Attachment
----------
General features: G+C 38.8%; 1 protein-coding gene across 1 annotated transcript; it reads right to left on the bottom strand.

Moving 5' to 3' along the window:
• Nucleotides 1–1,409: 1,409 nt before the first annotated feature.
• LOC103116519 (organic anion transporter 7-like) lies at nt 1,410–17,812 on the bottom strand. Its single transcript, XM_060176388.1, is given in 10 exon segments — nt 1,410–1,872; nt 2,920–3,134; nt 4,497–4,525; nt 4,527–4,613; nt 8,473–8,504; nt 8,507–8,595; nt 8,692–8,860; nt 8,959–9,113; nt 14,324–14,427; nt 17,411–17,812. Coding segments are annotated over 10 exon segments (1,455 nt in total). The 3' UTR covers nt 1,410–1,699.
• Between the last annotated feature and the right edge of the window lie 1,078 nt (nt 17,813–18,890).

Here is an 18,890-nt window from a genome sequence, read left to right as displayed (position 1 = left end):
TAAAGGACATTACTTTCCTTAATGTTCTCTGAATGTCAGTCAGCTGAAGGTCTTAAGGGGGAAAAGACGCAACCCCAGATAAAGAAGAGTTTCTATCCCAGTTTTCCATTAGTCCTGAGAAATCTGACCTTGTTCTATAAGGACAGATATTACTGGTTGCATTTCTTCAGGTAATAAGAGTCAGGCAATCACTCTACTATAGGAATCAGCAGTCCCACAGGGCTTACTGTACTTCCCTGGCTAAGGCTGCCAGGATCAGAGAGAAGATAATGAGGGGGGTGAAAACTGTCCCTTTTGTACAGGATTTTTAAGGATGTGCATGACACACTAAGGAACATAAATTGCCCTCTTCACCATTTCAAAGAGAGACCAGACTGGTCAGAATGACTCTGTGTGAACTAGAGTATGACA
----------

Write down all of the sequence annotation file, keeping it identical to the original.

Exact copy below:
General features: G+C 38.8%; 1 protein-coding gene across 1 annotated transcript; it reads right to left on the bottom strand.

Moving 5' to 3' along the window:
• Nucleotides 1–1,409: 1,409 nt before the first annotated feature.
• LOC103116519 (organic anion transporter 7-like) lies at nt 1,410–17,812 on the bottom strand. Its single transcript, XM_060176388.1, is given in 10 exon segments — nt 1,410–1,872; nt 2,920–3,134; nt 4,497–4,525; nt 4,527–4,613; nt 8,473–8,504; nt 8,507–8,595; nt 8,692–8,860; nt 8,959–9,113; nt 14,324–14,427; nt 17,411–17,812. Coding segments are annotated over 10 exon segments (1,455 nt in total). The 3' UTR covers nt 1,410–1,699.
• Between the last annotated feature and the right edge of the window lie 1,078 nt (nt 17,813–18,890).

Here is an 18,890-nt window from a genome sequence, read left to right as displayed (position 1 = left end):
TAAAGGACATTACTTTCCTTAATGTTCTCTGAATGTCAGTCAGCTGAAGGTCTTAAGGGGGAAAAGACGCAACCCCAGATAAAGAAGAGTTTCTATCCCAGTTTTCCATTAGTCCTGAGAAATCTGACCTTGTTCTATAAGGACAGATATTACTGGTTGCATTTCTTCAGGTAATAAGAGTCAGGCAATCACTCTACTATAGGAATCAGCAGTCCCACAGGGCTTACTGTACTTCCCTGGCTAAGGCTGCCAGGATCAGAGAGAAGATAATGAGGGGGGTGAAAACTGTCCCTTTTGTACAGGATTTTTAAGGATGTGCATGACACACTAAGGAACATAAATTGCCCTCTTCACCATTTCAAAGAGAGACCAGACTGGTCAGAATGACTCTGTGTGAACTAGAGTATGACA